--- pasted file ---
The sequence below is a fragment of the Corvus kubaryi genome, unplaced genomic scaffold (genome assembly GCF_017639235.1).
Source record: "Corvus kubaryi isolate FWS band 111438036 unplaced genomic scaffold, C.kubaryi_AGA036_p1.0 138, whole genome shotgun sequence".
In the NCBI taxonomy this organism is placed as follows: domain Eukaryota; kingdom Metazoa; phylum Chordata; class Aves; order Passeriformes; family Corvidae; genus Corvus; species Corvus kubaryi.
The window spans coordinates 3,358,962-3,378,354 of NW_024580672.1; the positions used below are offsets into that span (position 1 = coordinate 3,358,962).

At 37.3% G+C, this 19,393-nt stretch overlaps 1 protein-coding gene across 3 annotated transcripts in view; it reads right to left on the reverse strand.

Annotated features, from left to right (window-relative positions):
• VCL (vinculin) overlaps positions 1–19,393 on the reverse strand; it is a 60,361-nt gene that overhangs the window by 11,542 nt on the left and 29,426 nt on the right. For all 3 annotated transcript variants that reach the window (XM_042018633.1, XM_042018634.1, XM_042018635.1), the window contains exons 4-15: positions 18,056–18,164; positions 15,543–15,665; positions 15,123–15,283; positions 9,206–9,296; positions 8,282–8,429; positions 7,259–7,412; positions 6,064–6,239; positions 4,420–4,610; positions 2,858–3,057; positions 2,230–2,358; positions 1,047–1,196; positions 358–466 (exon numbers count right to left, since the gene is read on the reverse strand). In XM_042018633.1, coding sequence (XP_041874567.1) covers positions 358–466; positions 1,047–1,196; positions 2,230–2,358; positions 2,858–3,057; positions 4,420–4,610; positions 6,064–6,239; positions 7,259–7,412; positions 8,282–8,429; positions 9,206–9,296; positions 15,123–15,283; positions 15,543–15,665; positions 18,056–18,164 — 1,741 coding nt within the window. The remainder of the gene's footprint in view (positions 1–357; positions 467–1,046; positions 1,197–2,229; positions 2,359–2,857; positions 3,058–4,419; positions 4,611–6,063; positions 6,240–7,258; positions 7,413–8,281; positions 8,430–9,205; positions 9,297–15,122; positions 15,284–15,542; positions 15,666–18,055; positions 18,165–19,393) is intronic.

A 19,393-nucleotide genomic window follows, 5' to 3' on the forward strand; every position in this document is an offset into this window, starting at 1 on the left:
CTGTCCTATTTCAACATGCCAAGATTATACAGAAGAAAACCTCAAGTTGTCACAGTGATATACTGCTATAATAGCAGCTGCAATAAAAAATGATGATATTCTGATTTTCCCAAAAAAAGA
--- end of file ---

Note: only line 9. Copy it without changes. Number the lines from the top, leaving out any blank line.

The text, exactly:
CTGTCCTATTTCAACATGCCAAGATTATACAGAAGAAAACCTCAAGTTGTCACAGTGATATACTGCTATAATAGCAGCTGCAATAAAAAATGATGATATTCTGATTTTCCCAAAAAAAGA